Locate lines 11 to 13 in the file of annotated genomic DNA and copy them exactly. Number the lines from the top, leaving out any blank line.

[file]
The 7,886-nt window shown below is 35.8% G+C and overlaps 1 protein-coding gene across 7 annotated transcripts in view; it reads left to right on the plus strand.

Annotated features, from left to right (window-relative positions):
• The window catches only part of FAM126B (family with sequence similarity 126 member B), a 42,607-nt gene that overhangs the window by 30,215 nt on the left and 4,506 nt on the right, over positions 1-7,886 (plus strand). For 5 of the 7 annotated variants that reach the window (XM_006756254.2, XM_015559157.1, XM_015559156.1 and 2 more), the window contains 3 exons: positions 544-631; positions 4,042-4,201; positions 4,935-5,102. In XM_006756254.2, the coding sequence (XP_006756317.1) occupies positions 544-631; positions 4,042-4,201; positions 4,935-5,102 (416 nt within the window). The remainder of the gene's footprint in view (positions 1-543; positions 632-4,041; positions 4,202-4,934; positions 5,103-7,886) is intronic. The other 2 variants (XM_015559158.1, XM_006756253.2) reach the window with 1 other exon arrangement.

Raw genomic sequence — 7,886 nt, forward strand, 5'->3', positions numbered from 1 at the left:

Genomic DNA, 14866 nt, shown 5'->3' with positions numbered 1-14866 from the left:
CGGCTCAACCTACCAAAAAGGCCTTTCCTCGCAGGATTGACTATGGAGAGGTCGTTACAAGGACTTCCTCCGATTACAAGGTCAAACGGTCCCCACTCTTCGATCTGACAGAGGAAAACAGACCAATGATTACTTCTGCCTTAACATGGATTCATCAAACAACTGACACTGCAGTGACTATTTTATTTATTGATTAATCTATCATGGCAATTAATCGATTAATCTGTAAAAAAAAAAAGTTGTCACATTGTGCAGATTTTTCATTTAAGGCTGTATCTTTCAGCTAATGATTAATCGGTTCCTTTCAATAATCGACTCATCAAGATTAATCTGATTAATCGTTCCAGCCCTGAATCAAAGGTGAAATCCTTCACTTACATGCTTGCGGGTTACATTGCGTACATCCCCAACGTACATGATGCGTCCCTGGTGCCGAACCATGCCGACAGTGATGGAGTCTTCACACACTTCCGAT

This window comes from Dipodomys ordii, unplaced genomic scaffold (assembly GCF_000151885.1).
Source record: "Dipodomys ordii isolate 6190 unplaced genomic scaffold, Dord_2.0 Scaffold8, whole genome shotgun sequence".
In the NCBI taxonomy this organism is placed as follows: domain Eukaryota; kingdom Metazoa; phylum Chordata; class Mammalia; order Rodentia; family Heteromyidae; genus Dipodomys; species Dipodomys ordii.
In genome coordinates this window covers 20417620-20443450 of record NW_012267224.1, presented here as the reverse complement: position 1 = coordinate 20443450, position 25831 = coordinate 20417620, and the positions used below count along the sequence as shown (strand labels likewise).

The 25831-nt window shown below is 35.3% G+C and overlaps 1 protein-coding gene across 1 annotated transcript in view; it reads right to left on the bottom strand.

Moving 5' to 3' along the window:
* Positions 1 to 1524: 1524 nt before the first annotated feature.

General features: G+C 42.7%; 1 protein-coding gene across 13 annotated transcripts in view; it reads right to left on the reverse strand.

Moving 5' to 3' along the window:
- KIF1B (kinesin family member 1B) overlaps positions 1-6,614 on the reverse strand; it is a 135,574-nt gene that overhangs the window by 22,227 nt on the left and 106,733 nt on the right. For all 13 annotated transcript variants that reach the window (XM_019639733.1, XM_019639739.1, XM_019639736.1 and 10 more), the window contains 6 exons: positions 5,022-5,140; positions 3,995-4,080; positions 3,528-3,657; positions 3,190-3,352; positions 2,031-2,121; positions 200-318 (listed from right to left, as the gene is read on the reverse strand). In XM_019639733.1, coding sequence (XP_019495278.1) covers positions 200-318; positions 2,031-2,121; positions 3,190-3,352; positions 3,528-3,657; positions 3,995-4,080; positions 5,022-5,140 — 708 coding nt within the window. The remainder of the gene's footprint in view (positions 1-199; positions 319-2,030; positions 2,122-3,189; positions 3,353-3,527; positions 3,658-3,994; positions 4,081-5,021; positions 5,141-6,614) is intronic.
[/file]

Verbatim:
The 25831-nt window shown below is 35.3% G+C and overlaps 1 protein-coding gene across 1 annotated transcript in view; it reads right to left on the bottom strand.

Moving 5' to 3' along the window:
* Positions 1 to 1524: 1524 nt before the first annotated feature.